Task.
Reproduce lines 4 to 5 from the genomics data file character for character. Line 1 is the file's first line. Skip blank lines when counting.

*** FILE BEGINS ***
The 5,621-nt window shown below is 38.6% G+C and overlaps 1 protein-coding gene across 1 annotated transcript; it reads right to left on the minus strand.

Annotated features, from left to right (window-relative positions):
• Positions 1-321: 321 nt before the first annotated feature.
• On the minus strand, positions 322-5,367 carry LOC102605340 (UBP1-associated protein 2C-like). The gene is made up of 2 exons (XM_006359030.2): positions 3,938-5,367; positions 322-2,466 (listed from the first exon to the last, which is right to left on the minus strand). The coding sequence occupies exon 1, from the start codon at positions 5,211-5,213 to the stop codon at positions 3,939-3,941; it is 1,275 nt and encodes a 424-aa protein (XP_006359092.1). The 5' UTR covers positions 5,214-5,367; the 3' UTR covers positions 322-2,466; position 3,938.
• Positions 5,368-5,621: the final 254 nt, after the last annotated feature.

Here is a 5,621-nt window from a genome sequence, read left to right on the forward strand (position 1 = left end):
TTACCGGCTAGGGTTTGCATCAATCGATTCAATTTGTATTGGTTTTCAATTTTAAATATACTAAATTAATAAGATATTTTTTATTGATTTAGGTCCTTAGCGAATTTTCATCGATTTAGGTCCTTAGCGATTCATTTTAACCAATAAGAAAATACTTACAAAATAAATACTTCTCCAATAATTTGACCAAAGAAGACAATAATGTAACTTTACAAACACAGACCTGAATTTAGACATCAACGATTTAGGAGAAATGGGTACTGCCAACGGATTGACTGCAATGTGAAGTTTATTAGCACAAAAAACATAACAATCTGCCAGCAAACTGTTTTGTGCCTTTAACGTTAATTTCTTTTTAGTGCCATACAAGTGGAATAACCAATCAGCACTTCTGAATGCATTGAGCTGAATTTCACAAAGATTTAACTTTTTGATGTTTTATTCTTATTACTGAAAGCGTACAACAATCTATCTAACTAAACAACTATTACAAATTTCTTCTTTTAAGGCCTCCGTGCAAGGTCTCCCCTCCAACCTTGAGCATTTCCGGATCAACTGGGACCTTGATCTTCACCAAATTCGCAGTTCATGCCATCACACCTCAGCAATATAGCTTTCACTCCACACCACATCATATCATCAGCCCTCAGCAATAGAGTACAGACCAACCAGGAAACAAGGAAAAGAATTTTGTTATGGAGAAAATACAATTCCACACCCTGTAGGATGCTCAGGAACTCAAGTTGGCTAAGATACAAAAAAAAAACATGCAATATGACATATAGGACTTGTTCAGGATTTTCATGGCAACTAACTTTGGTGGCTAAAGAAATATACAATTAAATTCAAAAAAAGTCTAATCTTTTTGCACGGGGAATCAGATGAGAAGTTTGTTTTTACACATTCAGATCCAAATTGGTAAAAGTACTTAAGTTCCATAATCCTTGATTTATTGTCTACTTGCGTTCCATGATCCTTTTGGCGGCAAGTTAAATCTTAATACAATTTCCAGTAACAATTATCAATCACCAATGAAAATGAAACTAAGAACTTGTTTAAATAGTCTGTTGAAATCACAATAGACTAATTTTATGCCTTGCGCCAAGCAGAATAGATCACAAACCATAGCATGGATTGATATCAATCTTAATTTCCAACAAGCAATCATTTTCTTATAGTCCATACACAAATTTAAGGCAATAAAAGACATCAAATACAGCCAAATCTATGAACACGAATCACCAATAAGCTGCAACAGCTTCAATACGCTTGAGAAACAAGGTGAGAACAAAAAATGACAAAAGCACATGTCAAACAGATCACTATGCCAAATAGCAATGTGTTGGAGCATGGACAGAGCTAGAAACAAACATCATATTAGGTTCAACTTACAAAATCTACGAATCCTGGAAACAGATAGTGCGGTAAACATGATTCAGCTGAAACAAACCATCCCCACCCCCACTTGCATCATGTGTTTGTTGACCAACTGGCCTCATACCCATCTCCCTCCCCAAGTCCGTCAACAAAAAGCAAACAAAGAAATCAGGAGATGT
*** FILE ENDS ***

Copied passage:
• On the minus strand, positions 322-5,367 carry LOC102605340 (UBP1-associated protein 2C-like). The gene is made up of 2 exons (XM_006359030.2): positions 3,938-5,367; positions 322-2,466 (listed from the first exon to the last, which is right to left on the minus strand). The coding sequence occupies exon 1, from the start codon at positions 5,211-5,213 to the stop codon at positions 3,939-3,941; it is 1,275 nt and encodes a 424-aa protein (XP_006359092.1). The 5' UTR covers positions 5,214-5,367; the 3' UTR covers positions 322-2,466; position 3,938.
• Positions 5,368-5,621: the final 254 nt, after the last annotated feature.